Byways 101

Part 3: Public & Community Involvement

Political Complexity Vs. Resource Complexity

Every byway needs a participation strategy that meets the particular circumstances of that road and the people engaged in it. One useful way to begin developing that strategy is to consider your route’s political and resource complexities.

Political Complexity
Political complexity refers to how difficult it will be to involve the right people so that good decisions are made and so that the byway is politically feasible. Consider the likely level of opposition that may accompany a byway proposal. Identify individuals or other stakeholders who may actively oppose the byway.

Think about groups that might have different agendas concerning what the byway should accomplish. Also involve groups from whom permission may be needed to use resources or access land.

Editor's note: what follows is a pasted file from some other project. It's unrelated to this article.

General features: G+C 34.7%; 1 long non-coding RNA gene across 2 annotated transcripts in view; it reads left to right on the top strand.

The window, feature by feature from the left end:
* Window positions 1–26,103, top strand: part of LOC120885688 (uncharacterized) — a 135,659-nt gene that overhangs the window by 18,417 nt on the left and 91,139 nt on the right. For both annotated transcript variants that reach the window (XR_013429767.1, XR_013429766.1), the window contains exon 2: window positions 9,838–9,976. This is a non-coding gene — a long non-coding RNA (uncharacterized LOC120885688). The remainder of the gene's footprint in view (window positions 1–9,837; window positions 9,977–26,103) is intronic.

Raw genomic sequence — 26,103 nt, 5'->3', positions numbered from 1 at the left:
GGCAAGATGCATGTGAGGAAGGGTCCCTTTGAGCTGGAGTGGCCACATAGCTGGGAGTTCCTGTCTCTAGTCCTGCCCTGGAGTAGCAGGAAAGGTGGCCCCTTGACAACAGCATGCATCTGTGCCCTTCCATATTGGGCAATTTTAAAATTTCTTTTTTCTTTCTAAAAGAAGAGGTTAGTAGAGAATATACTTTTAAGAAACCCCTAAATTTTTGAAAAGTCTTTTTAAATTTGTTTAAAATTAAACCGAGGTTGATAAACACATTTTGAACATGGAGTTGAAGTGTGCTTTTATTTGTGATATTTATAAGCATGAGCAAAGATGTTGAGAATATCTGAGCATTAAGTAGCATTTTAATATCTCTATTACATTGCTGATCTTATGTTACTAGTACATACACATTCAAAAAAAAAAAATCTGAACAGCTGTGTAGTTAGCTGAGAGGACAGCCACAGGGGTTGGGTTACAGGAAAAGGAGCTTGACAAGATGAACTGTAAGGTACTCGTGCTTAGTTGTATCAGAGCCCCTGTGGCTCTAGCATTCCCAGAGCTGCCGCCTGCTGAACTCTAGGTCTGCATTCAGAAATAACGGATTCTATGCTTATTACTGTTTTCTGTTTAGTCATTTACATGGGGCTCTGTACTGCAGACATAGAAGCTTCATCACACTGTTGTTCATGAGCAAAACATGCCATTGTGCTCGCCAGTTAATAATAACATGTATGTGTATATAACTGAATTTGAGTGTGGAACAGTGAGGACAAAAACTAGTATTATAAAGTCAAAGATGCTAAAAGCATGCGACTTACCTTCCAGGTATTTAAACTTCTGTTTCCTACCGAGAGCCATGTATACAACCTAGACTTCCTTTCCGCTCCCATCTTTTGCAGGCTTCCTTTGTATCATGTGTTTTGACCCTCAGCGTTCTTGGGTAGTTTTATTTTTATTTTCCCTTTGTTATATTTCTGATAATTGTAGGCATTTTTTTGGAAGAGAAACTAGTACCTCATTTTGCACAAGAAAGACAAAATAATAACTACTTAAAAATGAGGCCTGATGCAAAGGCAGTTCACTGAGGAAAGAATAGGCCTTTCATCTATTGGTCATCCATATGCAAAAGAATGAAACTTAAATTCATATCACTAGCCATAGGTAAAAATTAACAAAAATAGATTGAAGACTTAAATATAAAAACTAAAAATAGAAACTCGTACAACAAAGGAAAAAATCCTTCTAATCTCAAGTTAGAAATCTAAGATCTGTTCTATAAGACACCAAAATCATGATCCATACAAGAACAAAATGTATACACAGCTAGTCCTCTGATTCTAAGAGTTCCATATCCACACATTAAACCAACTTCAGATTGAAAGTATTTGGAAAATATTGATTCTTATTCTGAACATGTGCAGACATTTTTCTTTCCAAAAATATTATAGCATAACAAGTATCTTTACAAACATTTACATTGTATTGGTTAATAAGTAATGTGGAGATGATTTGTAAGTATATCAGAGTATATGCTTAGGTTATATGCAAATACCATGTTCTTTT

Remember that it will be important to listen to the concerns of others, and acknowledge and address those concerns in the byway planning process.

Resource Complexity
Resource complexity refers to the complexity of the intrinsic qualities along the byway. The greater the complexity, the harder it will be to reach consensus on how to manage the road. Likewise, the greater the complexity, the larger the number of interest groups who should be invited to the table.

Roads are more complicated when they have several intrinsic qualities. The length of the byway, the difficulty of the management issues, and the scope of the interpretive program affect resource complexity.

Again, remember that it will be important to listen to the concerns of others, and acknowledge and address those concerns in the byway planning process.

As you consider your byway’s political and resource complexities, make two lists: one for the political challenges you anticipate you will face and one for the resource challenges. Refer to these lists as you move through the participation effort.

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